While his grinding style has aggravated some MMA fans in the past, “boring” probably isn’t the best word to use when describing UFC welterweight Jon Fitch. With a thrilling win over Erick Silva in the rear view mirror, and an appealing scrap with BJJ ace Demian Maia cued up for UFC 156 on February 2, it’s shaping up to be a wildly exciting few months for the American Kickboxing Academy representative.
Now, despite being just over a week away from fight night, Fitch took time out of his busy schedule to speak with Knuxx.com about his career and his upcoming showdown with Maia. So far, he says his training for Maia has been fruitful.
“It’s been a good camp, my body is healthy, and I’m excited about getting to fight on a free card on Superbowl weekend. I’m excited that I get to fight consistently again and I don’t have to wait around six to eight months between fights,” he said. The welterweight contender will enter the bout with Maia with an impressive win over rising prospect Erick Silva in his wake. Before the win over Silva, however, Fitch hadn’t won a fight in over a year, first fighting BJ Penn to a draw at UFC 127, and then losing to Johny Hendricks by knockout at UFC 141. Given this, Fitch’s return to the win column has him feeling reinvigorated.
“It felt great. It’s an extra-special feeling, being backed into a corner and only having one option; to succeed, and suck it up and find a way to win it.” Fitch’s fight with Silva proved to be one of the most memorable of 2012, as the pair battled it out and showcased all facets of MMA. The performance earned both men a $70,000 fight-of-the-night bonus, and proved that Fitch is more than capable of putting on a heart-pounding show. Still, the former Purdue wrestler isn’t concerned with his doubters.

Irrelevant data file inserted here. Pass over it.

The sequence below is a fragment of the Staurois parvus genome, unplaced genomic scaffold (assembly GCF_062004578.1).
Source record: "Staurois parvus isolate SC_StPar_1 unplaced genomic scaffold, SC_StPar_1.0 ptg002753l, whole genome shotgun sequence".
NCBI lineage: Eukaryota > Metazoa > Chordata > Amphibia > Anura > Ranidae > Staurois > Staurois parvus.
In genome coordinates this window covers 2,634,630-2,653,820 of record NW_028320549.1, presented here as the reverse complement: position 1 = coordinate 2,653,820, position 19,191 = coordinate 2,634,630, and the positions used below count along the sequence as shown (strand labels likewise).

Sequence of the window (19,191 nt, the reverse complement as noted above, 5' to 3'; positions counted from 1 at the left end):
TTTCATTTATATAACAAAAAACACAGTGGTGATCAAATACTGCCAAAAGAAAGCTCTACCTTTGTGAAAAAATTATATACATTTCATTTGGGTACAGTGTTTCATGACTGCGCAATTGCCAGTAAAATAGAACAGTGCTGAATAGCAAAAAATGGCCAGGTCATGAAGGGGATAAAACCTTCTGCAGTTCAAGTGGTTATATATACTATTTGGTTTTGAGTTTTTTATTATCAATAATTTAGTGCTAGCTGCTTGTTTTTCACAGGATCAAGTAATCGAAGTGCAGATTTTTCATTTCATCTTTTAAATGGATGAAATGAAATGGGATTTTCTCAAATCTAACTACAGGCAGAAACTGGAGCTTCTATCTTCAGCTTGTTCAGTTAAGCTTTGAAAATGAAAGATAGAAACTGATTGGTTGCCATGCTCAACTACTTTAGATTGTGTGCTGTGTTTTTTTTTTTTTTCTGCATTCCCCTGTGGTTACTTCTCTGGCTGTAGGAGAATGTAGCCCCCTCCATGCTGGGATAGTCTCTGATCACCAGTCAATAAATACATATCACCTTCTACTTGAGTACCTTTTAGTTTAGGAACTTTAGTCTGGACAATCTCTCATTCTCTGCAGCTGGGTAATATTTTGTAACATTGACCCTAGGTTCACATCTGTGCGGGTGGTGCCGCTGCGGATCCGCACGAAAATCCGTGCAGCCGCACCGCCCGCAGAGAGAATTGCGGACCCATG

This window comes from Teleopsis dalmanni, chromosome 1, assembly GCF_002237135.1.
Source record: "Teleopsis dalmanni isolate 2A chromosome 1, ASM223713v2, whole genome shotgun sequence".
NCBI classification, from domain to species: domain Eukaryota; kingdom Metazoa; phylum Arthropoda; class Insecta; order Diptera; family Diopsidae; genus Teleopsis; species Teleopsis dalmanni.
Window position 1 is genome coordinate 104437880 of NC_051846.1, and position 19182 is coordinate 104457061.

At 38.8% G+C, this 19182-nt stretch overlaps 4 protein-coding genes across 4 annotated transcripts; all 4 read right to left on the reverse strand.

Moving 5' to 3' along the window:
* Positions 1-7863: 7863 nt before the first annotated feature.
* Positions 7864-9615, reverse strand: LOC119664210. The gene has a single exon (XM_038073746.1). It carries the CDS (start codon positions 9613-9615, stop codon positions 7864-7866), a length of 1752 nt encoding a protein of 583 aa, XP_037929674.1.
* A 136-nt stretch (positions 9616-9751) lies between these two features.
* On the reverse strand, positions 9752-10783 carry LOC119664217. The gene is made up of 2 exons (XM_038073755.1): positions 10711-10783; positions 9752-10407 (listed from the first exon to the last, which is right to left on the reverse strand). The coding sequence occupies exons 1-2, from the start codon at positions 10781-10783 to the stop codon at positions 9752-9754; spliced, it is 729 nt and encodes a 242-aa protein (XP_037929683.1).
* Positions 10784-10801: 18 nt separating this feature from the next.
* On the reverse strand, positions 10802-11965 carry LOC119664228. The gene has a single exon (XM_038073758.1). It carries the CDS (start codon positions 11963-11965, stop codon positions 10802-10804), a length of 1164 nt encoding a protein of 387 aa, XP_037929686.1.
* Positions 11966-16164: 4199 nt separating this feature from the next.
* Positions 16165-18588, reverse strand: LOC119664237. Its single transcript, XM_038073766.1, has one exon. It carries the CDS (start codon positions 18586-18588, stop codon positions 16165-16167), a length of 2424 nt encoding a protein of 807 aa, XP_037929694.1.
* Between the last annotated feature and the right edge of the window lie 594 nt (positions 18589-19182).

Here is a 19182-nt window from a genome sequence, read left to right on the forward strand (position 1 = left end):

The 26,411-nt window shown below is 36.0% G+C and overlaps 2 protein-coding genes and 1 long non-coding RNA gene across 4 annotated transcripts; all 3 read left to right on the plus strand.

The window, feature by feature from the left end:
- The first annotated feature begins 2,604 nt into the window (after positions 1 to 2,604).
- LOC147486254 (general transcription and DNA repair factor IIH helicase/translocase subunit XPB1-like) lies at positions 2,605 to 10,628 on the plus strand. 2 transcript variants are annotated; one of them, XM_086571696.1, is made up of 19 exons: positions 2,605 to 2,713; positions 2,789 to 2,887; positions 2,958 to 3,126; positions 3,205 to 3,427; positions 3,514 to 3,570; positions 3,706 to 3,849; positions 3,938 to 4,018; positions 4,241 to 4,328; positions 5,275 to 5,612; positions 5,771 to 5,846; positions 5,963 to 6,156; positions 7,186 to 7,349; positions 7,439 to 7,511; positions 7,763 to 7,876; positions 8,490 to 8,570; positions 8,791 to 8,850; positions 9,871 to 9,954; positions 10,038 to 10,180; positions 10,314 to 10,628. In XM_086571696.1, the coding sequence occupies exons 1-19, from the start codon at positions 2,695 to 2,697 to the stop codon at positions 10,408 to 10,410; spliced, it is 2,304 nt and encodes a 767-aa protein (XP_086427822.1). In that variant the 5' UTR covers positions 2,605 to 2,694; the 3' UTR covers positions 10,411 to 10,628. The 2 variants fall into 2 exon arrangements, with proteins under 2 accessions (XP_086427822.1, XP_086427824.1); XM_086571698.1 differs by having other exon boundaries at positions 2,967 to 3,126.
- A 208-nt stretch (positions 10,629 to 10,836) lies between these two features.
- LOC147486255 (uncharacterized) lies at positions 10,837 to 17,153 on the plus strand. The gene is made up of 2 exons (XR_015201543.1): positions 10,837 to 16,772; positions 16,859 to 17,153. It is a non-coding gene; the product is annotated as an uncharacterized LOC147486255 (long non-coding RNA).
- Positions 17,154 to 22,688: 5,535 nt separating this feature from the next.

“It’s not my intent to go out and silence critics; I’m more out there to entertain my fans who have been there for me. I think that fight was more for those people who have supported me over the years; I wanted to go out there and put on a special performance for them. And my teammates as well, I wanted to motivate them, because we’d had kind of a rough year up to that point, so I just kind of wanted to take it home and get them excited for the next year coming up.” While Fitch did emerge the victor from his battle with Silva, he wasn’t without close calls. Throughout the fight, he craftily, albeit narrowly, avoided the dangerous submission game of his young opponent. Fitch’s sub defense, coupled with the fact that he has lost just once by submission in 28 pro fights, have fostered the opinion that he is almost impossible to submit—and this is a reputation he welcomes.
“It’s a good reputation to have because it puts a little extra fear in guys and sometimes it makes them a little scared to put in that extra effort because they don’t want to waste energy trying to finish you when you’re just going to pull out, and they’re going to be tired and you’re going to be fresh. I’ve put a lot of work into understanding the game, and understanding jiu jitsu, and the human body and how it works, and how to escape a lot of those submissions, especially the chokes. When I first started, as a wrestler, I would kind of lead with my head, so when I first got out to AKA ten years ago, I was being choked left and right. So one of the first things I had to establish was a choke defense.” Still, if ever there was a man to submit a fighter who can’t be submitted, that man is Demian Maia, who has some of the most feared jiu jitsu in the game today. Given this, Fitch doesn’t plan to spend any unnecessary time in his opponent’s comfort zone.